So you have your mission statement – the target you are working towards, and the steps you are going to take to get there.
Now it is your opportunity to review your progress. Review is probably the most important part of the journal as it keeps you in check, and tells you whether everything is worthwhile, whether you are achieving any thing. If not you may need to look for a different motivator.
Above is an example of my review page.
So what do I do?
Firstly I review my daily goals (the tick boxes that I’ve used in trying to develop habits). My average is 3/5. The one I fall down on is NOT buying a coffee, but making one. Unfortunately – red cups are now on sale. so fat chance until after christmas.
Secondly I review my prongs (the specific targets for that week). In my notebook I’ve split these between personal (home) ones and Career (work) ones. How many did I do? Those that I did not do I write out again to try again the following week.
And finally I review this list that I’ve re-written. I note how long they’ve been undone, if they are still relevant and assess whether if I can break it down into smaller tasks.
E.g. I need new glasses. but to get new glasses I need to have an eye test but to get an eye test I need to book an appointment. The booking of the appointment is what goes on the list, not get new glasses.
It is a well-known concept that if you want to build up a habit do it over a period of 30 days. I use a daily goals table at the beginning of each week to keep track of things I want to do everyday (mainly habits I am trying to develop).
The key is keep it simple: I just sketch out a rough grid putting days at the top, goals at the side and tick them off.
On the following pages I then set out my objectives for the week. 3 or 4 things that will help me on my way. For example:
Goal: To make more friends at work
- Lunch – eat lunch with different people as often as possible.
- chat with everyone – attempt to learn one new thing about everyone (and remember it)
- attend / organise a social
- join an internal club/group/organisation
You should try to plan you week. Take half an hour at the beginning of the week to think about what you want/can achieve. It is not a to-do list you don’t need to get everything done. If you don’t get it done try again the next week – it is more about making progress towards your ultimate goals – how fast you get there is up to you these objectives are just to guide you.
Last time, I asked you to scribble down what your long term goals are.
No thinking required, just inspiration.
Today we are going to review this. Firstly most people will have two sets of long term goals: personal goals and career aspirations. For some people these go hand in hand, other people keep them completely separate.
Think about what is important to you: achievements, values, and dreams. I can’t tell you what these are, but to help you get started – think about the following in 2 contexts – within the next couple of years and in 20 years.
- Education / training
- Significant Other and Children
- Family (parents, siblings)
- Hobbies, recreation and “Life” part of work/life balance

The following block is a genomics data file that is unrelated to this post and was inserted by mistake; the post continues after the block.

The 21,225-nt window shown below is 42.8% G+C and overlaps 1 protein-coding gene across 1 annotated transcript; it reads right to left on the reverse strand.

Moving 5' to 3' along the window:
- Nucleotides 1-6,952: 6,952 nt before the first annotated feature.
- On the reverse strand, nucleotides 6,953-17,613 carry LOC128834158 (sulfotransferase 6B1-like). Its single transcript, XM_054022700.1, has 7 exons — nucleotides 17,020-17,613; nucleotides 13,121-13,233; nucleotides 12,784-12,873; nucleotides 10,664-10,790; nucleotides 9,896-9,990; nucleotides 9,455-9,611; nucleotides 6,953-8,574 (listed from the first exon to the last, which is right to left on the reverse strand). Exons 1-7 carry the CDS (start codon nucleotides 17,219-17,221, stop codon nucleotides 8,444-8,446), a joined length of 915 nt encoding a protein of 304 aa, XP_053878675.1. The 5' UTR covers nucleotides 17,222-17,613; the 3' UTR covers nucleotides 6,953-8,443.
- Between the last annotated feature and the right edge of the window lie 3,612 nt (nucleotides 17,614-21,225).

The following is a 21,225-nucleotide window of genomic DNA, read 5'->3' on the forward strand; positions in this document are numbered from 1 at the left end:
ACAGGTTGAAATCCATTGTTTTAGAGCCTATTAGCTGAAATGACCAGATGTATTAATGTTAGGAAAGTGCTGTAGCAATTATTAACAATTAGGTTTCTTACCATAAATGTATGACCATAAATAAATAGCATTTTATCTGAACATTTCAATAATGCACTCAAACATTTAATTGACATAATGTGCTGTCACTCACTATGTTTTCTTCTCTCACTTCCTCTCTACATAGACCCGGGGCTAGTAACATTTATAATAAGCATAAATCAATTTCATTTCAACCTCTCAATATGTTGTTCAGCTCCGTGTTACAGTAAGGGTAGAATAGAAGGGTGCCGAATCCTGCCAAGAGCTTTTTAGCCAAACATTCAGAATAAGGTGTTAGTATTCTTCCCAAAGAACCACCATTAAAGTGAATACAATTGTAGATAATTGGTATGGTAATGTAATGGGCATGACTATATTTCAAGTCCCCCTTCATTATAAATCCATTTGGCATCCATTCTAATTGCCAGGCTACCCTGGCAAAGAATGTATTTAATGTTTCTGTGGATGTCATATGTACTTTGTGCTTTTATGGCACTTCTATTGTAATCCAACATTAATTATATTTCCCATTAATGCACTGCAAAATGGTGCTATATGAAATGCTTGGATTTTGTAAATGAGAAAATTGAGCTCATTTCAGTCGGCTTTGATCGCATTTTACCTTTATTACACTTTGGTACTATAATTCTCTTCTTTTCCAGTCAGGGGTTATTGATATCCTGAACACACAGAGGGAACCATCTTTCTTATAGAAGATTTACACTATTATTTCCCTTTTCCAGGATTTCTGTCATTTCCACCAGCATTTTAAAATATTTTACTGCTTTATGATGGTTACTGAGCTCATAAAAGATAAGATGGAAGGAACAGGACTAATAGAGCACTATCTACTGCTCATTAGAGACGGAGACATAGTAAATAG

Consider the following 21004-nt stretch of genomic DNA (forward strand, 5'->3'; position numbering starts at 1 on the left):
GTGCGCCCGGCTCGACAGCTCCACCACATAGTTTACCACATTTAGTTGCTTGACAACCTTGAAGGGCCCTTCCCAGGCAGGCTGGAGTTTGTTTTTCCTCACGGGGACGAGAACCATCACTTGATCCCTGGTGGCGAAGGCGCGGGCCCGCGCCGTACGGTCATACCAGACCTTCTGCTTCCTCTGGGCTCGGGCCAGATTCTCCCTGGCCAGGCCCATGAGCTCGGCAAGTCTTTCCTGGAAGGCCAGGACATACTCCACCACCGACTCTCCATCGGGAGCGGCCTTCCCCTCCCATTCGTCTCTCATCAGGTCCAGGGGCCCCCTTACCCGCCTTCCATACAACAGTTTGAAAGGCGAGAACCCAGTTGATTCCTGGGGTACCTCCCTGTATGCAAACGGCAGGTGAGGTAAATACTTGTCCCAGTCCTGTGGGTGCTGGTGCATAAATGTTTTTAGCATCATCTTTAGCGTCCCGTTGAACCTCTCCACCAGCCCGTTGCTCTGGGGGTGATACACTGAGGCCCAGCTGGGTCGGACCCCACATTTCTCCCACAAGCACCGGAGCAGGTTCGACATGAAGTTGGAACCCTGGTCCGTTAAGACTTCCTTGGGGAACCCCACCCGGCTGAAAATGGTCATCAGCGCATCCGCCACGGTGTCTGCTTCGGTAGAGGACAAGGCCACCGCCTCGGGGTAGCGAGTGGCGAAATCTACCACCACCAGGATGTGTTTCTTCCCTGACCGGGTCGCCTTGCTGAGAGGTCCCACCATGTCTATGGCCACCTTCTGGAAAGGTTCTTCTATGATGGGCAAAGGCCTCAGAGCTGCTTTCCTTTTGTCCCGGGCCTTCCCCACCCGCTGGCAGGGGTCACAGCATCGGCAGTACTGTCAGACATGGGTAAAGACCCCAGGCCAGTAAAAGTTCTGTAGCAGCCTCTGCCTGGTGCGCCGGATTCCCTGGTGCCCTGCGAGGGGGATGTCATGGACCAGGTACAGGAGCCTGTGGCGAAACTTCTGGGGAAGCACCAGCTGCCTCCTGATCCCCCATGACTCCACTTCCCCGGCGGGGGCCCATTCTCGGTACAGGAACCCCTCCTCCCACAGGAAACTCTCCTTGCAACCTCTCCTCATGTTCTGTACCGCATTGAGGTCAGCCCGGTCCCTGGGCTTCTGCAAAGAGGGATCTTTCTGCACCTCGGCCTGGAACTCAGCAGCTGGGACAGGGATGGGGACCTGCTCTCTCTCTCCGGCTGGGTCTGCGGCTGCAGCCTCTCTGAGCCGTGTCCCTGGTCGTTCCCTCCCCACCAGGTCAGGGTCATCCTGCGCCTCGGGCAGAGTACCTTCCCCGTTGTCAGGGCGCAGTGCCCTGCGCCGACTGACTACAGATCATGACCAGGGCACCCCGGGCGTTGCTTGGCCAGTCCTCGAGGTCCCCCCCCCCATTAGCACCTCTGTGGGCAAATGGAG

- Material possessions
So get your thinking cap on.
So, you have your notebook to hand.
Ask yourself: What do I want to get out of this journal? and make a few decisions before you get started.
- Personal or professional life or both?
My goals journal is not just about career development. It is about maintaining a work/life balance in my rather busy life, and creating a more regular personal routine aka me time and fun time.
- Style of journal – and goal targets/review
Consider – how often are you going to review your goals? and how are your targets going to be presented? The intention for this style of journal was to be a weekly one as discussed in my earlier post. (and you will see examples of this later). But it is entirely up to you as an individual whether the weekly goal with daily checklist is suitable for your needs. You may prefer a more rigid, dated structure to a free-flowing one.
- Motivation for long-term goals?
My intentions for my notebook are to have long-term goals, which the weekly ones which build up to this. Are you someone motivated by eyeing up the long-term goal or are you put off by the feeling that you won’t get there instantaneously and give up because you are “getting nowhere”?
The first type of person whose long-term goals motivates them to do the “little things” will be best using these long-term goals in their notebook. The second type of person who is more likely to throw in the towel at the thought of such goals is better to leave these out (after the first goal decisions), and focus on the weekly goals and getting satisfaction out of those achievements.
Decisions made about the notebook and the content style. Now for the hard bit, the goals themselves.
Ask yourself: What are my goals?
Open the notebook and scribble down your mission statement/long-term goals. As it stands now! These are going on the first page. You can choose to give as much thought or as little thought into this as you want (we will review this next time). This is just getting thoughts on paper, as sometimes the unplanned, first-into-my-head ideas are the best.